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United States v. Pickett

United States Court of Appeals, Eleventh Circuit

February 20, 2019

UNITED STATES OF AMERICA, Plaintiff-Appellant,
ALBERT PICKETT, Defendant-Appellee.

          Appeal from the United States District Court for the Southern District of Florida D.C. Docket Nos. 0:06-cr-60304-DMM-1, 0:16-cv-61298-DMM

          Before MARCUS and DUBINA, Circuit Judges, and GOLDBERG, [*] Judge.


         The district court granted Albert Pickett relief on a 28 U.S.C. § 2255 motion to vacate his sentence, ruling that, following changes in constitutional law regarding the Armed Career Criminal Act (ACCA), Pickett no longer qualified as an armed career criminal and was not eligible for an enhanced sentence. The government appealed but, before any briefing took place, this Court ruled in Beeman v. United States, 871 F.3d 1215 (11th Cir. 2017), that § 2255 movants were required to meet a higher burden than the one the district court had applied. The parties agree that Beeman applies. We have applied it in this case and conclude that Pickett has not met the standard it sets. However, Pickett did not and could not know that he would be required to meet the heightened Beeman standard on appeal, and we cannot discern from the historical record and case law at the time of sentencing what the district court had in mind when it sentenced him. The district court has handled the case with great care, and had little reason to think, in 2007, that distinctions between various clauses in ACCA would take on such significance in the coming decade. We therefore vacate and remand this case to the district court, where Pickett will have the opportunity to make his case for relief under the new standard.



         In 2006 Pickett pled guilty to one count of being a felon in possession of a firearm, in violation of 18 U.S.C. § 922(g)(1). Pickett had the requisite predicate offenses to qualify as an armed career criminal under ACCA. The statute provides an enhanced sentence for a violation of § 922(g) by a defendant with three or more prior convictions for a "violent felony" or a "serious drug offense." Id. § 924(e)(1). Pickett's enhancement was based on four prior Florida convictions: strong armed robbery in 1988; battery on a law enforcement officer in 1991; aggravated battery on a pregnant victim in 1993; and battery on a law enforcement officer and resisting arrest with violence in 2001.

         ACCA defines a "violent felony" as "any crime punishable by a term of imprisonment exceeding one year" that:

(i) has as an element the use, attempted use, or threatened use of physical force against the person of another; or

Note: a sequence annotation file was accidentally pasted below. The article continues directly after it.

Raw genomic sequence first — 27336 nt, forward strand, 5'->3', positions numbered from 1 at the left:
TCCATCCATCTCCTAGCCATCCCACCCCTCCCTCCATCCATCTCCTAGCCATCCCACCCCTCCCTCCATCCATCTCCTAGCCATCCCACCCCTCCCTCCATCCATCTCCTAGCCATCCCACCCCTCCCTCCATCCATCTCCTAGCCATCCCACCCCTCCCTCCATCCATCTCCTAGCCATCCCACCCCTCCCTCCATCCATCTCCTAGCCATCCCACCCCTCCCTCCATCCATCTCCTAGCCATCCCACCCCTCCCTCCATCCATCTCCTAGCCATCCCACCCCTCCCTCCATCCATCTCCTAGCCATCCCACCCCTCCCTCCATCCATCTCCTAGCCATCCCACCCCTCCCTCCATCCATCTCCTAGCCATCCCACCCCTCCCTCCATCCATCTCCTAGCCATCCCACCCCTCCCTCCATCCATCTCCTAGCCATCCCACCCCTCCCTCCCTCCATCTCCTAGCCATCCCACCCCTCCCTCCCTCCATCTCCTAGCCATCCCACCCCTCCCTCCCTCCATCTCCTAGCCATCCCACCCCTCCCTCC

(ii) is burglary, arson, or extortion, involves use of explosives, or otherwise involves conduct that presents a serious potential risk of physical injury to another.

18 U.S.C. § 924(e)(2)(B) (emphasis added). Subsection (i) is called the "elements clause." The first part of subsection (ii) is known as the "enumerated offenses clause," and the second is the "residual clause."

         On February 2, 2007, Pickett was sentenced to 180 months' imprisonment, to be followed by five years of supervised release. He raised no objections to the Presentence Investigation Report (PSI), which included the four predicate offenses in the Guidelines calculation, or to the final sentence. Nor did Pickett file a direct appeal with this Court.

         Pickett lodged his first, unsuccessful § 2255 motion in 2010. He claimed that, under a then-recent Supreme Court decision, Johnson v. United States (Curtis Johnson), 559 U.S. 133 (2010), he no longer had three qualifying predicate offenses. Curtis Johnson had held that simple battery under Florida law was not categorically a violent felony under ACCA's elements clause because it could be committed by a mere touching and therefore did not necessarily have as an element the use of physical force. Id. at 139-40. Applying the modified categorical approach, a magistrate judge reasoned that Pickett's three battery convictions were violent felonies under the residual clause. The district court adopted this reasoning, denied the motion on the merits, and also found that it was procedurally barred.

         The residual clause thereafter was held unconstitutional by the Supreme Court in Johnson v. United States (Johnson), 135 S.Ct. 2551, 2563 (2015). The Court concluded that it was impermissibly vague because "the indeterminacy of the wide-ranging inquiry required by the residual clause both denie[d] fair notice to defendants and invite[d] arbitrary enforcement by judges." Id. at ...

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